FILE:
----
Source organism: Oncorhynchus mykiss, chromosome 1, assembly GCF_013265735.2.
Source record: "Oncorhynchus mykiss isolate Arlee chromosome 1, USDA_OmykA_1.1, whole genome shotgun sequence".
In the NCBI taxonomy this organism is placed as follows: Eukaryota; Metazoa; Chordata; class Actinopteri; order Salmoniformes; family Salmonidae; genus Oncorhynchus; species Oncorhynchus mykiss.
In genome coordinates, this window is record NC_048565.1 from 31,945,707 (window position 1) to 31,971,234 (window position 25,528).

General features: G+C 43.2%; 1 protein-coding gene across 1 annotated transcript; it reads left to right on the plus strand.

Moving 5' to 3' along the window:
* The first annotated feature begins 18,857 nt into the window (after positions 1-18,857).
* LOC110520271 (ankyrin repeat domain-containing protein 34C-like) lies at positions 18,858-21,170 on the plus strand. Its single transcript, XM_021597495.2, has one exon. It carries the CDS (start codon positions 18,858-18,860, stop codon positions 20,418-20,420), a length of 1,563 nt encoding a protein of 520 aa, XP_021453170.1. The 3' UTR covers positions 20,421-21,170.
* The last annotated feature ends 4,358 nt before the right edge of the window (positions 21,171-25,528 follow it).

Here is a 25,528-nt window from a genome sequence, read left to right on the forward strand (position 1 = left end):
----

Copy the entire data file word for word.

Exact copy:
Source organism: Oncorhynchus mykiss, chromosome 1, assembly GCF_013265735.2.
Source record: "Oncorhynchus mykiss isolate Arlee chromosome 1, USDA_OmykA_1.1, whole genome shotgun sequence".
In the NCBI taxonomy this organism is placed as follows: Eukaryota; Metazoa; Chordata; class Actinopteri; order Salmoniformes; family Salmonidae; genus Oncorhynchus; species Oncorhynchus mykiss.
In genome coordinates, this window is record NC_048565.1 from 31,945,707 (window position 1) to 31,971,234 (window position 25,528).

General features: G+C 43.2%; 1 protein-coding gene across 1 annotated transcript; it reads left to right on the plus strand.

Moving 5' to 3' along the window:
* The first annotated feature begins 18,857 nt into the window (after positions 1-18,857).
* LOC110520271 (ankyrin repeat domain-containing protein 34C-like) lies at positions 18,858-21,170 on the plus strand. Its single transcript, XM_021597495.2, has one exon. It carries the CDS (start codon positions 18,858-18,860, stop codon positions 20,418-20,420), a length of 1,563 nt encoding a protein of 520 aa, XP_021453170.1. The 3' UTR covers positions 20,421-21,170.
* The last annotated feature ends 4,358 nt before the right edge of the window (positions 21,171-25,528 follow it).

Here is a 25,528-nt window from a genome sequence, read left to right on the forward strand (position 1 = left end):